1,030,892,505 1,108,956,406 1,265,679,091 1,248,273,582 906,612,681 Total Exports % 1,267,573,142 1,250,598,034 1,388,896,075 1,144,938,070 817,003,048 Balance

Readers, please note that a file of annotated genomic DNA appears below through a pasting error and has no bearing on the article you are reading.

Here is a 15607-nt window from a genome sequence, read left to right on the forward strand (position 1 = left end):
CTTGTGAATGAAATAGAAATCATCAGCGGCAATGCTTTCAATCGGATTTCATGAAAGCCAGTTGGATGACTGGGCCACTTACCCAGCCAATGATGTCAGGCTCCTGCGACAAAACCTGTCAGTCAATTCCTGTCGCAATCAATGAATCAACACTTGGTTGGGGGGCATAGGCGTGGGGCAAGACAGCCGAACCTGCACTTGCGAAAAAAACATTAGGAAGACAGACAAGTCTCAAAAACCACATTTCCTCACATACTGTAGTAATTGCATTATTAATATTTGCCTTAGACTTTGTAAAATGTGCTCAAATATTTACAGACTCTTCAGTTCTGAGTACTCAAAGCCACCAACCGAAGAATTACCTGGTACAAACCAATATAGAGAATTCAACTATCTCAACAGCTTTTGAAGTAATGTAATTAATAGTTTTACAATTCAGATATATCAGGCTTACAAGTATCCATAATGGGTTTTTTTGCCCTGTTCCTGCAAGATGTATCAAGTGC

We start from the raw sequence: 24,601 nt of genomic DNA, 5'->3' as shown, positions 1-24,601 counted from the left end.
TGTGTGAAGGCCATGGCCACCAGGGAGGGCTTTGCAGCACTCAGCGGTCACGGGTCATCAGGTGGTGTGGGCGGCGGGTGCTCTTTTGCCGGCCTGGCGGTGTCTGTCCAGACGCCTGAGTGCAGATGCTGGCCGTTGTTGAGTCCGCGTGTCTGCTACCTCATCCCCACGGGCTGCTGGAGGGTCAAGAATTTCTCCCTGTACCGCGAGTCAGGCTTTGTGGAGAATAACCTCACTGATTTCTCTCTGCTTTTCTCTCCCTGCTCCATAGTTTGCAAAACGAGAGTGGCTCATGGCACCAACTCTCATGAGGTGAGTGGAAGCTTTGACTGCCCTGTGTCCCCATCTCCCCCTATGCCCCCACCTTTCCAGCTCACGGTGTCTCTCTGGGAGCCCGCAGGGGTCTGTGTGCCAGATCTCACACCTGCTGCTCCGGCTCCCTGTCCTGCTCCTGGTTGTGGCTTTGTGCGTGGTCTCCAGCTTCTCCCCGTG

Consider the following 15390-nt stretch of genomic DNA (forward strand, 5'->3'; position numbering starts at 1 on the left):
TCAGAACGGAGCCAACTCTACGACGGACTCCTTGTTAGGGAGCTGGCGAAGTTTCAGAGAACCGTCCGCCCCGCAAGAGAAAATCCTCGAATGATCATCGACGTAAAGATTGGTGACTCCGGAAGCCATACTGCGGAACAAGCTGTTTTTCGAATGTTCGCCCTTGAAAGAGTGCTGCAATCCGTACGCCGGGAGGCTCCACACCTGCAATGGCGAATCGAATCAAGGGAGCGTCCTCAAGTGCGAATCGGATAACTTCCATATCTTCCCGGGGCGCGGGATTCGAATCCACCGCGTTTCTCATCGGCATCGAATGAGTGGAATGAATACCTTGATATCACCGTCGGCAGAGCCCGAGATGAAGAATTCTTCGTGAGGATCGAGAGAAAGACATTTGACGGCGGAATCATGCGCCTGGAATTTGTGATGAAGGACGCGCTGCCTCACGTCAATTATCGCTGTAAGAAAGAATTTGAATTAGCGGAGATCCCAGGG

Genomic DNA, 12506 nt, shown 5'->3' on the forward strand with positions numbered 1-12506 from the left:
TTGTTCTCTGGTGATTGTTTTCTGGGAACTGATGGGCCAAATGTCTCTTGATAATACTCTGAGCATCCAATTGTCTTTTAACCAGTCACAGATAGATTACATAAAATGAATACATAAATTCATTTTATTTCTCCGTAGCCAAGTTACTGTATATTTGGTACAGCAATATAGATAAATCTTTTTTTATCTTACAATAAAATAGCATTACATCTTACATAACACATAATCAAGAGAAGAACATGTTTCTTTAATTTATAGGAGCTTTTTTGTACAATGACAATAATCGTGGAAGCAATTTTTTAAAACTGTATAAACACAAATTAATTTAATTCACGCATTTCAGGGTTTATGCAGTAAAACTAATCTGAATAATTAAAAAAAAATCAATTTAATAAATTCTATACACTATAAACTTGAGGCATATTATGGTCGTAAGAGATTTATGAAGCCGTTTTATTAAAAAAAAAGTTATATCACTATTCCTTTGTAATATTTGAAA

+ 236,680,637 + 141,641,568 + 123,216,984 -103.335,512 - 89,609,633 elude eight in the vegetable produots groups- such as foods and rubber-two animal products, eight textile, eight wood and paper products, twenty iron and steel, twelve nonferrous metals, three non-metalldc minerals, nine chemicals and allied products, two mining and two miscellaneous. British firms include three textile, six iron and steel, one chemical and one miscellaneous. The two French firms are textile manufacturers. List of New Concerns Establishing in Canada since August, 1930 United States A. Vegetable Products: 1. Campbell Soup Co., Ltd., New Toronto, Ont. 2. Fine Foods of Canada, Ltd. (Minnesota Canning), Windsor, Ont. The Budget Mr. Bennett A. Vegetable Products-Cone. 3. Hill Nut Co., Ltd., Toronto, Ont. 4. Liberty Cherry Co. of Canada, Ltd., Toronto, Ont. 5. Newton Products, Toronto, Ont. 6. Stedfast Rubber Co., Granby, Que. 7. Stedman Flooring Co., Farnham, Que. 8. Teabury Chewing Gum Co., Sherbrooke, Que. B. Animal Products (Exceipt Textiles): 1. Cantilever Shoe Co. of Canada, Ltd., Toronto, Ont. 2. Sohwegler's Hatchery, Bridgeburg, Ont. C. Textiles: 1. Aero Corp. of Canada, Kitchener, Ont. 2. B. Edmund David, Hawkesbury, Ont. 3. Dominion Webbing Co., Ltd., Kingston, Ont. 4. Donahue Corp. of Canada, Ltd., St. Hyacinthe, Que. 5. Henry Hamer & Sons, Ltd., St. George de Beauce, P.Q. 6. Esmond Mills, Ltd. of Canada, Granby, Que. 7. Herbert Hosiery Mills, Ltd., Toronto, Ont. 8. Westminster Hosiery Ltd., Mount Denis, Ont. D. Wood and Paper Products: 1. Belleville-Sargent & Co., Ltd., Belleville, Ont. 2. Brown & Bigelow Ltd., Toronto, Ont. 3. Dixon Pencil Co., Newmarket, Ont. 4. Eagle Pencil Co. of Canada, Ltd., Drum-mondville, Que. 5. Hardware, Woodenware and Toys, Ltd., Coaticook, Que. 6. Schaeffer Ross Co. of Canada, Ltd., Toronto, Ont. 7. Schlegel Co. of Canada, Ltd., Toronto, Ont. 8. Venus Pencil Co. of Canada, Ltd., Toronto, Ont. E. Iron and its Products: 1. A. B. C. Washer Co., Granby, Que. 2. Burr, Patterson & Auld Co., Walker-ville, Ont. 3. Castings of Canada, Ltd., Smiths Falls, Ont. 4. Cross Coal-O-Matie Co. of Can., Ltd., Montreal, P.Q. _ 5. Dominion Hoist & Shovel Co. 6. Dominion Motors Ltd., Toronto, Ont. 7. Fedder Mfg. Co., Toronto, Ont. 8. Heaters of Canada, Oakville, Ont. 9. Hump Hairpin Co., St. Hyacinthe, Que. 10. Hupp Motor Car Corp., Windsor, Ont. 11. Johnson (S. T.) Oil Burners of Canada, Ltd., Montreal, P.Q. 12. Lodge Motor Co., Ltd., Walkerville, Ont. 13. Lynn Canadian Products, Ltd., Brock-ville, Ont. 14. Metal Textile Corp., Hamilton, Ont. 15. Radiator Specality Co. of Canada, Toronto, Ont. 16. Reo Motor Co. of Canada, Toronto, Ont. 17. Taco Heater Ltd. of Canada, Toronto, Ont. 18. D. D. Terrill Saw Co., Pembroke, Ont. 19. Tower Oil Burner Co. Ltd., Montreal, Que. [DOT] 20. Stewart Truck Corp. of Canada (Assembling), Fort Erie, Ont. F. Manufacturers of Non-Ferrous Metals: 1. Curtis Lighting Co. of Canada, Ltd., Toronto, Ont. 2. Dennison Electric Co., Toronto, Ont. 3. Dictograph Co. of Canada, Ltd.,(Assembling), Toronto, Ont.4. Eastern Power Devices, Ltd. (Formerly Sales Office), Toronto, Ont. 5. Hammond Co. of Canada, Ltd., Toronto, Ont. 6. International Resistance Co. Ltd., Toronto, Ont. 7. Leland Electric of Canada, Ltd., Toronto, Ont. 8. Noma Electric Co. of Canada, Toronto, Ont. 9. General Railway Signal Co. of Canada Ltd., Toronto, Ont. 10. Packard Cable Co. of Canada, Ltd., Toronto, Ont. 11. J. P. Seeburg Corp., Toronto, Ont. 12. Wheeler Reflector Co., Toronto, Ont. G. Manufacturer or Non-Metallie Minerals: 1. Messrs. Bundy Insulators Co., Oshawa, Ont. 2. Master Builders, Ltd., Toronto, Ont. 3. Tranco Manufacturing Co. (Canada) Ltd., (formerly sales office), Leaside, Ont. H. Chemicals and Allied Products: 1. Canadian Bitumels Co., Ltd., New Toronto, Ont. 2. Everett & Barron of Canada, Ltd., Toronto, Ont. 3. Fyr-Fyter Co. of Canada, Ltd., Hamilton, Ont. 4. The A. W. Higgins Co., St. John, N.B. 5. Mallinckrodt Chemical Works of Can., Ltd. (formerly sales office), Toronto, Ont. 6. Mum Mfg. Co. Inc., Windsor, Ont. 7. Ober Fertilizer Co., Welland, Ont. 8. Sheffield Bronze Powder Co., Ltd., (formerly sales office), Toronto, Ont. 9. Summers Fertilizer Co. Inc., St. Stephen, N.B. I. Miscellaneous Industries: 1. L. G. Balfour Co., Sherbrooke, P.Q. 2. Film Laboratories of Canada, Ltd., Toronto, Ont. J. Mining and Metallurgical: 1. Northwest Stellarene Co., Coutts, Alta. 2. Parco Oil Co., Ltd., Calgary, Alta. List of New Concerns Establishing in Canada since August, 1930 Great Britain C. Textiles: 1. Hield Bros., Kingston, Ont. 2. G. H. Hirst &* Co., Carleton Place, Ont. 3. Hiram Leach & Co., Huntingdon, Que. E. Iron' and Steel Products: 1. Imperial Typewriter Co. (Canada), Ltd., (Non-Mfg.), Toronto, Ont. 2. Quasi-Arc Co., Ltd., (Non-Mfg.), Toronto, Ont. 3. Taylor Instrument Co. of Canada, Ltd., (Non-Mfg.), Toronto, Ont. 4. Warwick Time Stamp Co., Toronto, Ont. 5. Wright's Canadian Ropes, Ltd., Vancouver, B.C. 6. Zanogen Steel Co. of Canada, Ltd., Toronto, Out. H. Chemicals and Allied Products: 1. British Drug Houses (Canada) Ltd., (Non-Mfg.), Toronto, Ont. I. Miscellaneous: 1. Bovil & Hood (Canada), Ltd., Montreal, P.Q. The Budget-Mr. Bennett